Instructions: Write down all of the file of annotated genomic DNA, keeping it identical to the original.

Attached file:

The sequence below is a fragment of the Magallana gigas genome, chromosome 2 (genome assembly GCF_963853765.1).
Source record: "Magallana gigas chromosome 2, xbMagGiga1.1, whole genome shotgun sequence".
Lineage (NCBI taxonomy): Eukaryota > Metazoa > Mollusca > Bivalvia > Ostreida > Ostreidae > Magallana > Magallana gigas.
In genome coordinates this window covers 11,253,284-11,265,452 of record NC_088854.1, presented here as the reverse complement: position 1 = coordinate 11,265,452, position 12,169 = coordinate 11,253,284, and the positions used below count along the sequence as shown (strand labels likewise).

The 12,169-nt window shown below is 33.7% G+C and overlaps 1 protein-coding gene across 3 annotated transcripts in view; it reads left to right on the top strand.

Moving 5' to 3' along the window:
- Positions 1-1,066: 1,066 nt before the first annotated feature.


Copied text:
The sequence below is a fragment of the Magallana gigas genome, chromosome 2 (genome assembly GCF_963853765.1).
Source record: "Magallana gigas chromosome 2, xbMagGiga1.1, whole genome shotgun sequence".
Lineage (NCBI taxonomy): Eukaryota > Metazoa > Mollusca > Bivalvia > Ostreida > Ostreidae > Magallana > Magallana gigas.
In genome coordinates this window covers 11,253,284-11,265,452 of record NC_088854.1, presented here as the reverse complement: position 1 = coordinate 11,265,452, position 12,169 = coordinate 11,253,284, and the positions used below count along the sequence as shown (strand labels likewise).

The 12,169-nt window shown below is 33.7% G+C and overlaps 1 protein-coding gene across 3 annotated transcripts in view; it reads left to right on the top strand.

Moving 5' to 3' along the window:
- Positions 1-1,066: 1,066 nt before the first annotated feature.